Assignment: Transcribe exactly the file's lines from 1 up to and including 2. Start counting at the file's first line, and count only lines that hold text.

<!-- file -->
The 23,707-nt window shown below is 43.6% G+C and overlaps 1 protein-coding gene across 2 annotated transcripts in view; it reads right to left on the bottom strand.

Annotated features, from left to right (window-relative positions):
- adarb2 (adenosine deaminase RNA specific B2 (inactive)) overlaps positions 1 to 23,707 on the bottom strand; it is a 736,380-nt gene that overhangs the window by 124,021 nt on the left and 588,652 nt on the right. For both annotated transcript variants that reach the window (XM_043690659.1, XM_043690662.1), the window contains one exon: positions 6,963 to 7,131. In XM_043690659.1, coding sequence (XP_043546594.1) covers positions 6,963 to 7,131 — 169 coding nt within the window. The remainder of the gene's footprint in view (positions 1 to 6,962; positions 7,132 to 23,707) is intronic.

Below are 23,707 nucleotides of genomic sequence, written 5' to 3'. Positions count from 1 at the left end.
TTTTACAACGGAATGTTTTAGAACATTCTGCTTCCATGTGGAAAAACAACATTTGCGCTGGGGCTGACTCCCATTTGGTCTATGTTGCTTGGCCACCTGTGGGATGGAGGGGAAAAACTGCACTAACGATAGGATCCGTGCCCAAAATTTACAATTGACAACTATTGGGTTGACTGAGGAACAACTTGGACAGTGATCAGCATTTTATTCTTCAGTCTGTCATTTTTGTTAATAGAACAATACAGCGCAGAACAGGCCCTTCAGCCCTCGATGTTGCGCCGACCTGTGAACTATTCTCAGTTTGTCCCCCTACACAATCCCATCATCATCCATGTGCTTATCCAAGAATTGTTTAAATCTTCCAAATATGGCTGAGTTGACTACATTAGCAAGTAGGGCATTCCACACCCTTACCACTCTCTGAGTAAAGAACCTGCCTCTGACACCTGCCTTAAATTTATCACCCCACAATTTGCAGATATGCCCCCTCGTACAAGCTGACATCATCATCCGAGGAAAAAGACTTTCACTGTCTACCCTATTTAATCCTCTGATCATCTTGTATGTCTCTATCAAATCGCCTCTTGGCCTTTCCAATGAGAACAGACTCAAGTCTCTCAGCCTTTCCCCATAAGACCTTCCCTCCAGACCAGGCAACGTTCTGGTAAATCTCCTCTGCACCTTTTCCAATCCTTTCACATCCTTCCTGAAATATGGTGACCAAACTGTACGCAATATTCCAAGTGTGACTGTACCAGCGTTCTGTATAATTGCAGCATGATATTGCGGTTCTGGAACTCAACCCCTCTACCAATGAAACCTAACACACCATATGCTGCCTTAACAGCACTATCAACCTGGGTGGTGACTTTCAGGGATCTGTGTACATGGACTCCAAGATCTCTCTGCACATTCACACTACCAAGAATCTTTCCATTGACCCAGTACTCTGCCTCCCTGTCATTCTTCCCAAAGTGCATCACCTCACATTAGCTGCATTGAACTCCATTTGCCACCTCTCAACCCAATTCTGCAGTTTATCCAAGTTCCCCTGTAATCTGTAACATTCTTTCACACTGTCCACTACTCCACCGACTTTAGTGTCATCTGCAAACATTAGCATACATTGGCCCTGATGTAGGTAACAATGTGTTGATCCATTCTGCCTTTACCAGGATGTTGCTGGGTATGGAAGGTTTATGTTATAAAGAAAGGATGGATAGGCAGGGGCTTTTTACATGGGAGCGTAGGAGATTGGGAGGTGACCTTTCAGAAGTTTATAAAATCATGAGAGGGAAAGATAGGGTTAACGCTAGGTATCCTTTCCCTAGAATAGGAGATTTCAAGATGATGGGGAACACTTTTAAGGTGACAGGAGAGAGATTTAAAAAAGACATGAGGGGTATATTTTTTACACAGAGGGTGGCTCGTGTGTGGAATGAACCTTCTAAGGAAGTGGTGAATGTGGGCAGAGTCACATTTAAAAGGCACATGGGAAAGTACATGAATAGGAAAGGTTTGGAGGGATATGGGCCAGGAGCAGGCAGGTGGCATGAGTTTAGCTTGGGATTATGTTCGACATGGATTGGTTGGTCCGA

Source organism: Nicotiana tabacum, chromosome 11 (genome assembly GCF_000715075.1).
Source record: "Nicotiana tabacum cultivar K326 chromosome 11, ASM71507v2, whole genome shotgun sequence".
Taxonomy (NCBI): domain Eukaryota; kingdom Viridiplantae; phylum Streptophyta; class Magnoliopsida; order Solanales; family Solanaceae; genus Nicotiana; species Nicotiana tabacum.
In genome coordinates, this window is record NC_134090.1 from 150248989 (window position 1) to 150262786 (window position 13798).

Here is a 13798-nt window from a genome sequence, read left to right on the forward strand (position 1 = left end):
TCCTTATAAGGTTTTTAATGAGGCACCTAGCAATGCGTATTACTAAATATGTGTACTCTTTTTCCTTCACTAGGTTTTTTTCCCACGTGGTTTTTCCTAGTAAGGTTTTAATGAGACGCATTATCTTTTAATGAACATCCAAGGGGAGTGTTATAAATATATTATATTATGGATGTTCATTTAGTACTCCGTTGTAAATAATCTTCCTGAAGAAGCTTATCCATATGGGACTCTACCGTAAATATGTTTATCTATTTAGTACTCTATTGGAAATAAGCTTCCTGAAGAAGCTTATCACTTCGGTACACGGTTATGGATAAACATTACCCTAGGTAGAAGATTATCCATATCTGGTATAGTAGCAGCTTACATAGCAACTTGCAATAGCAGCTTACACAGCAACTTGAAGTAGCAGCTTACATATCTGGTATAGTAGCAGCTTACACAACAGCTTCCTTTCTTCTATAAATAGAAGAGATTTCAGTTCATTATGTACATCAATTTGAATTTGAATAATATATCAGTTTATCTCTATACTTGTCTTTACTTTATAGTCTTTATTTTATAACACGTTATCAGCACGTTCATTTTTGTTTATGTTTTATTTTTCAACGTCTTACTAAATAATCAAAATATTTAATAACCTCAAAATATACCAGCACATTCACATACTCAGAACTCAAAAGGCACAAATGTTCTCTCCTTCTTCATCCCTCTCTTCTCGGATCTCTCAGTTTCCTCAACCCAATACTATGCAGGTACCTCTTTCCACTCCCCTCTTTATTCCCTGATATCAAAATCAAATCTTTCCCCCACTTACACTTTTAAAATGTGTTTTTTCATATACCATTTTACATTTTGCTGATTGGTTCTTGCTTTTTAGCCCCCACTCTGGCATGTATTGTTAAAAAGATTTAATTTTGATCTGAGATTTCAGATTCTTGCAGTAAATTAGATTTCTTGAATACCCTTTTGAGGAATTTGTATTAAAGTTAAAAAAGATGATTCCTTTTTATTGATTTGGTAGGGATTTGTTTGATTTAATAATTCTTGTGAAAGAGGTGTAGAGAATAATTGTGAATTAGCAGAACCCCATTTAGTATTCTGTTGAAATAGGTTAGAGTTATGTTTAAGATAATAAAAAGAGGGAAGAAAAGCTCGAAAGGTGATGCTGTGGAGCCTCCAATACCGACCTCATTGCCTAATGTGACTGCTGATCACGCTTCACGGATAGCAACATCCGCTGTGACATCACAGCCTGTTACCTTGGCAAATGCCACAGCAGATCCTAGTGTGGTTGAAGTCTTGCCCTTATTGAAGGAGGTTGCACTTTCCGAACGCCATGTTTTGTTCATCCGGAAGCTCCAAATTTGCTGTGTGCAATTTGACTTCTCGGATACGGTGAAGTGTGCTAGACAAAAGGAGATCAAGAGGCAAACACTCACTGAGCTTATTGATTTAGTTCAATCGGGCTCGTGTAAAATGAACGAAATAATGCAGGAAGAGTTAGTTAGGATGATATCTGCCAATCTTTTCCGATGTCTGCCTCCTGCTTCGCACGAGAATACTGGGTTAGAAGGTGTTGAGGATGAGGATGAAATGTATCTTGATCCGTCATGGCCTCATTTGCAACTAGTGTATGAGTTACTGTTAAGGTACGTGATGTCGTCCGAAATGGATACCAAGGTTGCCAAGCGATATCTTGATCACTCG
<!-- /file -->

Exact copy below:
The 23,707-nt window shown below is 43.6% G+C and overlaps 1 protein-coding gene across 2 annotated transcripts in view; it reads right to left on the bottom strand.

Annotated features, from left to right (window-relative positions):